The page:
How to calculate 'field factor'? Need help with data normalization of focused beam


#1

Hi, I am trying to run a simulation where I am sending a focused beam onto my device and I want to calculate at a certain point what we call the ‘field factor’, or how much the power is enhanced or reduced due to interference from the reflected wave. So It should be 1 with no reflected wave, or 0 to 4 for a fully reflected coherent wave.

Here is the project file for my simulation:

pnf simulation.fsp (247.7 KB)

And here is a screenshot:

The device consists of two electrodes on both sides of a trench dug into SiO2. At the bottom of the trench there are two thin pieces of Pt metal. I am interested in the field factor between the two electrodes, where there is a suspended carbon nanotube. I am focusing a beam onto the plane of the carbon nanotube.

I have the simluation set up and working but I’m having a hard time understanding the units of the monitors. I am currently using a frequency domain field and power monitor(lebeled Power NT) where I am interested, and have CW normalization on. When I look at the E field between the electrodes as a function of wavelength I get a plot that looks like what I want:

However, when I run the same simulation, but remove all of the strucutres, I think I should get roughly 1 independent of lambda, but I don’t:

However when I make it a plane wave I do get roughly 1 like I would expect.

How can I normalize the data correctly for the focused beam? Also am I correct in what I think I’m calculating with this monitor: the electric field amplitude of both the incoming beam and reflected beam coherently added?

Thanks for any help.


#2

As you correctly identified, this behaviour is related to the normalization. The fields that you display on your plot are normalized to the maximum value at the source injection plane. This can be shown by going to the beam source properties -> “Beam options” and using the “Visualize beam data” button:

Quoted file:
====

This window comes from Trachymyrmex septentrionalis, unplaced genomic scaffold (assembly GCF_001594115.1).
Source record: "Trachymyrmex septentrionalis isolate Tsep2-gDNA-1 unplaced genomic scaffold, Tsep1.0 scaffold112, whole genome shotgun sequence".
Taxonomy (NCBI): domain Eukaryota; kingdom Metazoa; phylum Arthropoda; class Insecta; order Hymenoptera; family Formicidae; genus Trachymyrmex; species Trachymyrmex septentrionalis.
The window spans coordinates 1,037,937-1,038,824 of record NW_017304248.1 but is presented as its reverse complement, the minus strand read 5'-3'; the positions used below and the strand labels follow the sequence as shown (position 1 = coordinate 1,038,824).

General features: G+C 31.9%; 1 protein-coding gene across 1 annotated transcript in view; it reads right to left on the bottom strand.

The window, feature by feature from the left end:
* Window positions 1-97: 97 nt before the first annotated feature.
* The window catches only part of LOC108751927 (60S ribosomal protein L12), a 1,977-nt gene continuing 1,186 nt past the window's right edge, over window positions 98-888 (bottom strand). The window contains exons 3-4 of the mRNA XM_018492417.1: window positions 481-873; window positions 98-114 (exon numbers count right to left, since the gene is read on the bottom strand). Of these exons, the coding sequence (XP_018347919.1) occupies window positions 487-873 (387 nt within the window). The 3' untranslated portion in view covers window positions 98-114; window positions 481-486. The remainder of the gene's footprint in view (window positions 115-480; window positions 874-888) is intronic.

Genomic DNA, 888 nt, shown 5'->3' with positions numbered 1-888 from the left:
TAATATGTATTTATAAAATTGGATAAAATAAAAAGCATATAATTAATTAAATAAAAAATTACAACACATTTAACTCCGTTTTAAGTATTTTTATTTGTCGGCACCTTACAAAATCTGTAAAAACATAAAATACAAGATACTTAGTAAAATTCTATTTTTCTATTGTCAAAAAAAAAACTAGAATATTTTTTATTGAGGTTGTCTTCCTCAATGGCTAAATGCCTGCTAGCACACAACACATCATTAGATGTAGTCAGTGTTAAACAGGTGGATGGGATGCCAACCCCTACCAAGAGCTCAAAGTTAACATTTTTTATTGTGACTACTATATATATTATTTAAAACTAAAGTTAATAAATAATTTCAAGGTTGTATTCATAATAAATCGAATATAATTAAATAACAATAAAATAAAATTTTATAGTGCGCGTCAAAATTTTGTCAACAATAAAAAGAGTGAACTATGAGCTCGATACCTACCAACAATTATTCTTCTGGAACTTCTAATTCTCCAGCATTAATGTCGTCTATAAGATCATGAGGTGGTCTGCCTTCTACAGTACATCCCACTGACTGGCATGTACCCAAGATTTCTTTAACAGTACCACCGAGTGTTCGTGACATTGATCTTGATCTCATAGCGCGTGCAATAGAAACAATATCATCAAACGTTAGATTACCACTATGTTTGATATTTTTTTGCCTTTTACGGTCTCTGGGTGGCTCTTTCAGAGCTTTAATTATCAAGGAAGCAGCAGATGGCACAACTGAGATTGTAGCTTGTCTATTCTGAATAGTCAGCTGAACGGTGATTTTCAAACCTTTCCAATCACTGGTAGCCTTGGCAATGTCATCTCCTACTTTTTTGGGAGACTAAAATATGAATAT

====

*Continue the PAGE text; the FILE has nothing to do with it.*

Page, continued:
Here you can see the maximum amplitude with normalized value 1:

This works well when the beam focus is aligned with the injection plane since the maximum value at the injection plane is also the maximum value in the focus.

In your simulation, you used non zero distance from focus and therefore, the maximum value in the focus is larger that the maximum value at the injection plane to which the values are normalized. Therefore, you see values larger than one around the focus. You can also notice that the values at the injection plane are roughly one:

This is also why you get the expected value of 1 with the plane wave source as it is uniformly distributed.

Yes, your assumption is correct. You can notice that the monitor records complex fields in all (x/y/z) directions.
If this normalization does not work for you, you can measure the fields in frequency domain at a specific location in an empty simulation region and then re-normalize the data to these values. This way you can obtain the reference value of 1 at your desired location/plane and for given frequency band.

Note 1: Unless you enable the multifrequency beam calculation, the beam profile is correctly calculated only for the center frequency and the focus distance will vary with the wavelength.

Note 2: You can notice that the beam is clipped by the simulation region when you visualize the beam data. This will likely lead to the edge effect as described in this post.


#3

Hi mbenes, Thanks for the helpful reply.